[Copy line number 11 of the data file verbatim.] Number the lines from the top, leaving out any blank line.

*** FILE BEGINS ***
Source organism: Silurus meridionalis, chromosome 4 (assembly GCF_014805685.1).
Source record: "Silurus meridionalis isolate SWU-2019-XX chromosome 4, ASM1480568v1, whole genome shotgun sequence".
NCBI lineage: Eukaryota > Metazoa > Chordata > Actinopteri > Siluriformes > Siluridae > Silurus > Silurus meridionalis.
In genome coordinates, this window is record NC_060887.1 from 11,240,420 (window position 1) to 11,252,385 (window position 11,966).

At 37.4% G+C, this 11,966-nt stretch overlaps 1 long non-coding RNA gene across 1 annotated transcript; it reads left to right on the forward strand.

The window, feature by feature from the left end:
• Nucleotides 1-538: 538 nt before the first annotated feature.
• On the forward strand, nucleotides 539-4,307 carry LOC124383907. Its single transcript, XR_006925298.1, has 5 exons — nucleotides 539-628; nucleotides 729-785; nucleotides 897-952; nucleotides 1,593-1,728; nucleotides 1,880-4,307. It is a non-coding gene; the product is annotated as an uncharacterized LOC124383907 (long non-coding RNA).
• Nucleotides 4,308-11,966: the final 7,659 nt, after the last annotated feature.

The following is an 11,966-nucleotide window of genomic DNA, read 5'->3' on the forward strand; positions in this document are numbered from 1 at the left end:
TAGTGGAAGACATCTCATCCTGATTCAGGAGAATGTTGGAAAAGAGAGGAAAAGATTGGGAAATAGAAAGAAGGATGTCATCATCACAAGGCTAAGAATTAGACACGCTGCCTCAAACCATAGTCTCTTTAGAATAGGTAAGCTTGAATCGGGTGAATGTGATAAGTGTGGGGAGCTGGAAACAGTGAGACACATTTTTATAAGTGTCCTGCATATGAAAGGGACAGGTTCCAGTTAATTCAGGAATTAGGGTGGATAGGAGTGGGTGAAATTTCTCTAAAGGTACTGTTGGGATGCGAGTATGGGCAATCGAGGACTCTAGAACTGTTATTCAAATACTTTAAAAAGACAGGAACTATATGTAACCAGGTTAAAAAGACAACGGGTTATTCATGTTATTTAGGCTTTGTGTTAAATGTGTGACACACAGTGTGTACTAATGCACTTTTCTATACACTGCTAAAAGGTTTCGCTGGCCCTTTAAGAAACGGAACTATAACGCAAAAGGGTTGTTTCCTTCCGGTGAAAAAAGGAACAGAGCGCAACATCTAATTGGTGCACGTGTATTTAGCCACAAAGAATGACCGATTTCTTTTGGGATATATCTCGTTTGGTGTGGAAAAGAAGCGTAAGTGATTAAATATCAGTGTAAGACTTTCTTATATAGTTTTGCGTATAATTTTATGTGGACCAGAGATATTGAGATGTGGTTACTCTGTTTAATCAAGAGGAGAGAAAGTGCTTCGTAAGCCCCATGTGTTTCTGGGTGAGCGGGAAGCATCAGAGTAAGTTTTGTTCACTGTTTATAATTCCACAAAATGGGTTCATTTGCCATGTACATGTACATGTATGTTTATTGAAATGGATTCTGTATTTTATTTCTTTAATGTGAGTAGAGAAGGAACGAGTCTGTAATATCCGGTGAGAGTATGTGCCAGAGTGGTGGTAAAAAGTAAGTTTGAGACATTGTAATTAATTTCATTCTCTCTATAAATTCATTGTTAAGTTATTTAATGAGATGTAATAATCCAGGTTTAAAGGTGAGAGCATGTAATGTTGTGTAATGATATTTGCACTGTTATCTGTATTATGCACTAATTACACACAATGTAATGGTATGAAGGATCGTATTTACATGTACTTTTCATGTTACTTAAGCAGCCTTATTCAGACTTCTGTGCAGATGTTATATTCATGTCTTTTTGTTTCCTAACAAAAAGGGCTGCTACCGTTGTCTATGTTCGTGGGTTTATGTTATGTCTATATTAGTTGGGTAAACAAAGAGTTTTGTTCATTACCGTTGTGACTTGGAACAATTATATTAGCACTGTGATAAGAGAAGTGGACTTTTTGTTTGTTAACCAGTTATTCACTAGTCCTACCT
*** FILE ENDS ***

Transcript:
TAGTGGAAGACATCTCATCCTGATTCAGGAGAATGTTGGAAAAGAGAGGAAAAGATTGGGAAATAGAAAGAAGGATGTCATCATCACAAGGCTAAGAATTAGACACGCTGCCTCAAACCATAGTCTCTTTAGAATAGGTAAGCTTGAATCGGGTGAATGTGATAAGTGTGGGGAGCTGGAAACAGTGAGACACATTTTTATAAGTGTCCTGCATATGAAAGGGACAGGTTCCAGTTAATTCAGGAATTAGGGTGGATAGGAGTGGGTGAAATTTCTCTAAAGGTACTGTTGGGATGCGAGTATGGGCAATCGAGGACTCTAGAACTGTTATTCAAATACTTTAAAAAGACAGGAACTATATGTAACCAGGTTAAAAAGACAACGGGTTATTCATGTTATTTAGGCTTTGTGTTAAATGTGTGACACACAGTGTGTACTAATGCACTTTTCTATACACTGCTAAAAGGTTTCGCTGGCCCTTTAAGAAACGGAACTATAACGCAAAAGGGTTGTTTCCTTCCGGTGAAAAAAGGAACAGAGCGCAACATCTAATTGGTGCACGTGTATTTAGCCACAAAGAATGACCGATTTCTTTTGGGATATATCTCGTTTGGTGTGGAAAAGAAGCGTAAGTGATTAAATATCAGTGTAAGACTTTCTTATATAGTTTTGCGTATAATTTTATGTGGACCAGAGATATTGAGATGTGGTTACTCTGTTTAATCAAGAGGAGAGAAAGTGCTTCGTAAGCCCCATGTGTTTCTGGGTGAGCGGGAAGCATCAGAGTAAGTTTTGTTCACTGTTTATAATTCCACAAAATGGGTTCATTTGCCATGTACATGTACATGTATGTTTATTGAAATGGATTCTGTATTTTATTTCTTTAATGTGAGTAGAGAAGGAACGAGTCTGTAATATCCGGTGAGAGTATGTGCCAGAGTGGTGGTAAAAAGTAAGTTTGAGACATTGTAATTAATTTCATTCTCTCTATAAATTCATTGTTAAGTTATTTAATGAGATGTAATAATCCAGGTTTAAAGGTGAGAGCATGTAATGTTGTGTAATGATATTTGCACTGTTATCTGTATTATGCACTAATTACACACAATGTAATGGTATGAAGGATCGTATTTACATGTACTTTTCATGTTACTTAAGCAGCCTTATTCAGACTTCTGTGCAGATGTTATATTCATGTCTTTTTGTTTCCTAACAAAAAGGGCTGCTACCGTTGTCTATGTTCGTGGGTTTATGTTATGTCTATATTAGTTGGGTAAACAAAGAGTTTTGTTCATTACCGTTGTGACTTGGAACAATTATATTAGCACTGTGATAAGAGAAGTGGACTTTTTGTTTGTTAACCAGTTATTCACTAGTCCTACCT